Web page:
Communism vs Capitalism Sticky


#401

[QUOTE=“snoge, post: 349257, member: 6022”]But I’m not sure whether it’s possible to achieve communism without a vanguard party, given all the changes that would need to be overseen, and having vanguard party leads to a USSR-style dictatorship more often than not.[/QUOTE]

A socialist state is not the same as the [SIZE=4]Leninist concept of the Vanguard. Lenin saw the party not as an organic, democratic political manifestation of the proletariat, but as an elitist [/SIZE]bureaucratic[SIZE=4] clique that would give direction to the revolution. Trotsky for example compared the working class to steam that mindlessly drives the pistons of the revolution, but this steam needs to be directed by an intellectually advanced segment of the proletariat. Leninist vanguardism is inherently authoritarian yes, but anti-Bolshevik Marxism has always rejected this. Rosa Luxemburg was one of the first to [/SIZE]emphasize[SIZE=4] the need for mas worker democracy over an elite vanguard, and this idea was generally the mainstream Marxist view until Lenin deviated to the right. I agree a democratic [/SIZE]institution[SIZE=4] is [/SIZE]necessary[SIZE=4] to help organise and provide order to the revolution, but I retain the orthodox Marxist view of this institution as democratic, transparent and designed to help communities organise themselves so it can wither away.[/SIZE]

[QUOTE=“snoge, post: 349257, member: 6022”]
Besides, even if communism could be achieved, a society where everyone was economically equal would mean everyone had a relatively low quality of life.[/QUOTE]

Communism is not extreme economic egalitarianism (as in the redistribution of economic wealth by the state), it is a socioeconomic system where the means of production are placed in the hands of the community. This has the effect of abolishing class as we know it (at least in the Marxist view) and creating a relatively ‘equal’ society. This would not lead to low quality of life in my opinion, although my ventures into neo-/post-Marxist literature has made me question the fundamental analyses that are used to reach such a conclusion.


#402

[QUOTE=“ConservativeMatt, post: 349114, member: 6000”]In my opinion the reason communism leads to authoritarian and totalitarian regimes is due to the fact the government controls nearly everything, state ownership of industry, food production and distribution etc etc. so the person (or peoples) in charge of such state have the ability to scare and to create a Cult of Personality just because [B]there aren’t any elections[/B].[/QUOTE]
This is utterly false:

"[B]ARTICLE 134.[/B] Members of all Soviets of Working People’s Deputies–of the Supreme Soviet of the U.S.S.R., the Supreme Soviets of the Union Republics, the Soviets of Working People’s Deputies of the Territories and Regions, the Supreme Soviets of the Autonomous Republics, and Soviets of Working People’s Deputies of Autonomous Regions, area, district, city and rural (station, village, hamlet, kishlak, aul) Soviets of Working People’s Deputies–are chosen by the electors on the basis of universal, direct and equal suffrage by secret ballot.

[B]ARTICLE 135.[/B] Elections of deputies are universal: all citizens of the U.S.S.R. who have reached the age of eighteen, irrespective of race or nationality, religion, educational and residential qualifications, social origin, property status or past activities, have the right to vote in the election of deputies and to be elected, with the exception of insane persons and persons who have been convicted by a court of law and whose sentences include deprivation of electoral rights." -1936 Constitution of the USSR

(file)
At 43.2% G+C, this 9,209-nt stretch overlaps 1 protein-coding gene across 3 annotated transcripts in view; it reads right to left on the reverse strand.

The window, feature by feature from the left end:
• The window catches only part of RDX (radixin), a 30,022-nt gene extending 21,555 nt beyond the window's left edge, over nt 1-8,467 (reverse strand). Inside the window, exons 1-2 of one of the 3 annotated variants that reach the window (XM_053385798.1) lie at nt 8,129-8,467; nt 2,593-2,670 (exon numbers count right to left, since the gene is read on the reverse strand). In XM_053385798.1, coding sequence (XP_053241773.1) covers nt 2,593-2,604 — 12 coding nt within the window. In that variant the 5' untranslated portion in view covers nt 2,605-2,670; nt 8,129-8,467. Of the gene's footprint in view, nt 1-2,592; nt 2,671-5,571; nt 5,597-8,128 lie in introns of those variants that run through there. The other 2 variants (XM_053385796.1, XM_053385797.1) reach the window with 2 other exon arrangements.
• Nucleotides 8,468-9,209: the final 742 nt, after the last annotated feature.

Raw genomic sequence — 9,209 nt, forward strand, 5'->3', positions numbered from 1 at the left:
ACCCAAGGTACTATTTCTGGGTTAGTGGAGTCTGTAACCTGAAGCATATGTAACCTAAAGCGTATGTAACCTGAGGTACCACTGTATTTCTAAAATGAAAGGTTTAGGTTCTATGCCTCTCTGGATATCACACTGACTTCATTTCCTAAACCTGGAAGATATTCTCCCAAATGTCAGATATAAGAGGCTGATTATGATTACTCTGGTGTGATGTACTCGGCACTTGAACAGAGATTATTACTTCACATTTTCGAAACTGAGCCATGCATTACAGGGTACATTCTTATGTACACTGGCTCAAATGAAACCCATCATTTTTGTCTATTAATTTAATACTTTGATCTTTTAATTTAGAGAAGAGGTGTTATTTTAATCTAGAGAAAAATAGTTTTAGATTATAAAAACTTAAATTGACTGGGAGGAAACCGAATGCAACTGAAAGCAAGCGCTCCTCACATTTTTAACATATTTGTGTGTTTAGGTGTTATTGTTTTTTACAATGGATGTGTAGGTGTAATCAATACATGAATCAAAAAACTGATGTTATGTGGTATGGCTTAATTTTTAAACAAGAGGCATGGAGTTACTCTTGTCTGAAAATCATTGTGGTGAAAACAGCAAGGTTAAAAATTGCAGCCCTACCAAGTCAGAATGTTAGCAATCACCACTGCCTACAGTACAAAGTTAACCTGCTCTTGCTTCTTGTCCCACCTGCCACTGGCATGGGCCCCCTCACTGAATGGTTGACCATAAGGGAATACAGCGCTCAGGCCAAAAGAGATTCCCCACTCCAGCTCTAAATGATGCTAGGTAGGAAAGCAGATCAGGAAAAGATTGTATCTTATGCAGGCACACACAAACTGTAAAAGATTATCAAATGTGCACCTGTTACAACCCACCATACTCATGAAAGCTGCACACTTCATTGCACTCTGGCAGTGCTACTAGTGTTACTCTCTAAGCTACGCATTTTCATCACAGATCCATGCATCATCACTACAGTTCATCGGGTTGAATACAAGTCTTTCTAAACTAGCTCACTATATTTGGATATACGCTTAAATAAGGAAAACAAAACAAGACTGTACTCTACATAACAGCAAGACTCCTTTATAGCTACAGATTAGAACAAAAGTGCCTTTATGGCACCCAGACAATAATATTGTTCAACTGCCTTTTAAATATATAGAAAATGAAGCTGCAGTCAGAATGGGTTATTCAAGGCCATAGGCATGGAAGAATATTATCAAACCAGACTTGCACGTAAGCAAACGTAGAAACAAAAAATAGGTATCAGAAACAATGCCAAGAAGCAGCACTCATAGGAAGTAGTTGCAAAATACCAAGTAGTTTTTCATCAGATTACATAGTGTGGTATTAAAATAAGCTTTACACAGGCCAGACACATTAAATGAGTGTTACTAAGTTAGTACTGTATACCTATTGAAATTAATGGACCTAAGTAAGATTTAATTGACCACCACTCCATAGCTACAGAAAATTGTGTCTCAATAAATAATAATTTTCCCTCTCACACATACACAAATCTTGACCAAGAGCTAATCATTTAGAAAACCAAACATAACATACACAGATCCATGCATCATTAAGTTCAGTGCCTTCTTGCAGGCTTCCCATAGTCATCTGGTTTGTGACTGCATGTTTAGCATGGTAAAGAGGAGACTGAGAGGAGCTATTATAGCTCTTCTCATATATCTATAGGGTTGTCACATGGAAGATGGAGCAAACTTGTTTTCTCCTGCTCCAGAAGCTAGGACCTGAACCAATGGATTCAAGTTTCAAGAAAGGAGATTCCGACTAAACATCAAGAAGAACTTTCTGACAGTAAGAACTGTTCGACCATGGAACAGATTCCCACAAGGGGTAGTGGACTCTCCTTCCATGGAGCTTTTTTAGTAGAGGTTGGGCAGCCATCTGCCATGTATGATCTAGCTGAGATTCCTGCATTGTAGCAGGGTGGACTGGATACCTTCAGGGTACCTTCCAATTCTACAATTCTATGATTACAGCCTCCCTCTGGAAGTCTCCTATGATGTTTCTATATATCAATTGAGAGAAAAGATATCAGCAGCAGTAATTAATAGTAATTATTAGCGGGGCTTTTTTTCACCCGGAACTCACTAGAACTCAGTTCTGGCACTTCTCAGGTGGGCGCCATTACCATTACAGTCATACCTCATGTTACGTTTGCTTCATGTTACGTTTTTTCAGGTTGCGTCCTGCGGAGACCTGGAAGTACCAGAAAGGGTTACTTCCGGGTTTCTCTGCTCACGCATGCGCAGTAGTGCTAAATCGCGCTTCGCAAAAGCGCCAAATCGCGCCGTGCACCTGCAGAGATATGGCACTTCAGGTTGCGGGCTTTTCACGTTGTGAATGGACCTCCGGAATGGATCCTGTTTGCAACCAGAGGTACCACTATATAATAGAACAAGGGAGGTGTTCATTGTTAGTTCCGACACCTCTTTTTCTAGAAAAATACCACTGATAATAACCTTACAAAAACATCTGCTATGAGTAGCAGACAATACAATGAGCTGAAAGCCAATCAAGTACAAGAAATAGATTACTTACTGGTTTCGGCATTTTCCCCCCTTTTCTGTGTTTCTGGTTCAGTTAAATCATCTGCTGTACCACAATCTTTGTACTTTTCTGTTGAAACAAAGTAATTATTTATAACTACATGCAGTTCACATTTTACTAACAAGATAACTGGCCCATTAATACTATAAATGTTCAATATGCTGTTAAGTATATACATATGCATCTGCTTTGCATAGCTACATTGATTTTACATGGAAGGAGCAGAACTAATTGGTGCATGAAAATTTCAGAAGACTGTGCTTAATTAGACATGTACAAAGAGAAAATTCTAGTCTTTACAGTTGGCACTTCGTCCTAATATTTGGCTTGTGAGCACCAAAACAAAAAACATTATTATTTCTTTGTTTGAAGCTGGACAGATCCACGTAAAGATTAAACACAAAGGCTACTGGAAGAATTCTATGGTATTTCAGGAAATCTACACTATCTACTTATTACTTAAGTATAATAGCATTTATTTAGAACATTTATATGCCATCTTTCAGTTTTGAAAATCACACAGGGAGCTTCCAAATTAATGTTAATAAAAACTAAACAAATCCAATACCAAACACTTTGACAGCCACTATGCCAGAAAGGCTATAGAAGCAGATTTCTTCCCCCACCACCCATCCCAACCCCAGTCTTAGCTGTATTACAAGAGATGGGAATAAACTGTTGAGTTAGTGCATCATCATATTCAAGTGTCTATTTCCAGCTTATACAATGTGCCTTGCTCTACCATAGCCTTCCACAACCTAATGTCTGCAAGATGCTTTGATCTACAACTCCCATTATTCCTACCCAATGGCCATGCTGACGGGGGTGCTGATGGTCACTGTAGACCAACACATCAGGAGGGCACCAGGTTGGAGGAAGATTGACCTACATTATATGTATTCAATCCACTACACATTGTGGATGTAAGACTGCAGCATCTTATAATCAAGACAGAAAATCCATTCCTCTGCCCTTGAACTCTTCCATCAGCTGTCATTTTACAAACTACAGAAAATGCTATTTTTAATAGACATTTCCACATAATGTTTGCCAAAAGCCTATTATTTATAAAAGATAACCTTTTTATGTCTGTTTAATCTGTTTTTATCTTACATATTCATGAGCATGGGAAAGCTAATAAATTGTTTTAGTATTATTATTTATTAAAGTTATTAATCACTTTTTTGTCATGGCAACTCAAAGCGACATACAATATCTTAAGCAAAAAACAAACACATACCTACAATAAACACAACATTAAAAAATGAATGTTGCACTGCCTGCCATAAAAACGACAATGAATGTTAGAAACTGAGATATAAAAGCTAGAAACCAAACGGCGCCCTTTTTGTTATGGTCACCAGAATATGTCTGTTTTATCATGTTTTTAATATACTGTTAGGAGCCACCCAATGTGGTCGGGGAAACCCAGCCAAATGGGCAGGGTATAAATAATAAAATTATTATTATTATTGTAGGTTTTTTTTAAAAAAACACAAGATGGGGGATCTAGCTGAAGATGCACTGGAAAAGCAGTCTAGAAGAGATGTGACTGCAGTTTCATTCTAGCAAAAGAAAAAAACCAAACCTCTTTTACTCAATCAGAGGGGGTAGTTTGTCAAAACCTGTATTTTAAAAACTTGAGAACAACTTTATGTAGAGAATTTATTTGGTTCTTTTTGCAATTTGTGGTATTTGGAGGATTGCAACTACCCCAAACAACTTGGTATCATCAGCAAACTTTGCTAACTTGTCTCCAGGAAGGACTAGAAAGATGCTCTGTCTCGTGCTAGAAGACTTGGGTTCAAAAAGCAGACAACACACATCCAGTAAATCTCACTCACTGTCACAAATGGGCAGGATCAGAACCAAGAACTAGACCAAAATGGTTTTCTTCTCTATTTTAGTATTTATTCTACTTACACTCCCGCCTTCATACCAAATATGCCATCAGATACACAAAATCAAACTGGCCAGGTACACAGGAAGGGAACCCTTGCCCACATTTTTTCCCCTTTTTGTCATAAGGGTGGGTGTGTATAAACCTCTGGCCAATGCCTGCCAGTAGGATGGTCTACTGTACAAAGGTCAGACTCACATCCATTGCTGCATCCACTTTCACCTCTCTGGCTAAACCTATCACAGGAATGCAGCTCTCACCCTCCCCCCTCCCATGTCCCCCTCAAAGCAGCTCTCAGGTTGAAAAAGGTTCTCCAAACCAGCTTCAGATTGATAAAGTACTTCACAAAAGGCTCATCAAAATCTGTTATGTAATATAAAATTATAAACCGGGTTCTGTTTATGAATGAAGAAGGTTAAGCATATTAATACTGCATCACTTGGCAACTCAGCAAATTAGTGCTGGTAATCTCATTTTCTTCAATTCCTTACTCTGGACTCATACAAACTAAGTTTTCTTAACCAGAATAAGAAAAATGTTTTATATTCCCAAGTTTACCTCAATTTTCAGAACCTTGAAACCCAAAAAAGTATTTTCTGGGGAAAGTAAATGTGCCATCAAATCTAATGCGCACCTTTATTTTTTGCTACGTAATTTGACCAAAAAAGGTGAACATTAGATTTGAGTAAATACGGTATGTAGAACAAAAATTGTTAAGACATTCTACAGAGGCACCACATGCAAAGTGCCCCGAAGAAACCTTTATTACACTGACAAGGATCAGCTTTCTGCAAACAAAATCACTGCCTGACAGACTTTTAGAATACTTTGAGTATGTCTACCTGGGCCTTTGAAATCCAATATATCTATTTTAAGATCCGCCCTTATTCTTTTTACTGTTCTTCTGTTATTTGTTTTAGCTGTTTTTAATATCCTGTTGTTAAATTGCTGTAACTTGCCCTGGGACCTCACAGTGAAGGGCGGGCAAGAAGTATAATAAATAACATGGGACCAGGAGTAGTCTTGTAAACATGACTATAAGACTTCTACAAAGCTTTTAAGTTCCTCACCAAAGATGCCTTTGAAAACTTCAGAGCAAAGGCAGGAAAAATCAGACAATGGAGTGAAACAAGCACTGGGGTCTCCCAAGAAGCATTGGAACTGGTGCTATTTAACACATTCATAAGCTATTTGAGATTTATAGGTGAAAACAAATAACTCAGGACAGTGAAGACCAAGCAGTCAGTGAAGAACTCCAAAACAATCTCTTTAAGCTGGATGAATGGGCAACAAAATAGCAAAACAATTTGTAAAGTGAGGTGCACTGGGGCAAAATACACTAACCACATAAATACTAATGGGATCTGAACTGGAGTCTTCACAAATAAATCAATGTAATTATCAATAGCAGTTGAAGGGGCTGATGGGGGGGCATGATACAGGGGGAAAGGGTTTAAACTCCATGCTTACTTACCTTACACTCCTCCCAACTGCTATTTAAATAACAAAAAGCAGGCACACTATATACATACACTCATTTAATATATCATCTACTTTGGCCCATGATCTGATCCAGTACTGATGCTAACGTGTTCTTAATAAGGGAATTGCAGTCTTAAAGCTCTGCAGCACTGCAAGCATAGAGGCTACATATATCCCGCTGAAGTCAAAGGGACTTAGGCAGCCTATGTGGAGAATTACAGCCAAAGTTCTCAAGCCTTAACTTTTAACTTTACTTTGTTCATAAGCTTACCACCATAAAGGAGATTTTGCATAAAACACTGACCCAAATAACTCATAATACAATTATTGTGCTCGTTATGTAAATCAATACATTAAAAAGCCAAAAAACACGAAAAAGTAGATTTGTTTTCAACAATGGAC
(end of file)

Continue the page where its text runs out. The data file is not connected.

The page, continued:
“[B]ARTICLE 131.[/B] All citizens, with the legal capacity to do so, have the right to take part in the leadership of the state, directly or through their elected representatives to the bodies of People’s Power, and to participate, for this purpose and as prescribed by law, in the periodic elections and people’s referendums through free, equal and secret vote. Every voter has only vote.
[B]ARTICLE 132.[/B] All Cubans over 16 years of age, men and women alike, have the right to vote except those who:
a) are mentally disabled and have been declared so by court;
b) have committed a crime and because of this have lost the right to vote.” -Cuban Constitution of 1976, with all amendments to 2002

"[B]Article 86.[/B] All citizens of the People’s Republic of China, who have reached the age of eighteen, have the right to vote and stand for election, irrespective of their nationality, race, sex, occupation, social origin, religious belief, education, property status, or length of residence, except insane persons and persons deprived by law of the right to vote and stand for election.
Women have equal rights with men to vote and stand for election.

[B]Article 56.[/B] Deputies to the people’s congresses of provinces, cities directly under the central authority, counties, and cities divided into districts are elected by people’s congresses at the next lower level; deputies to the people’s congresses of cities not divided into districts, and of city districts, hsiang, nationality hsiang, and towns are directly elected by the voters." -The Constitution of the People’s[/URL] [URL=‘http://e-chaupak.net/database/chicon/1954/1954bilingual.htm#g’]Republic of China (1954)

"[B]Article 66: [/B]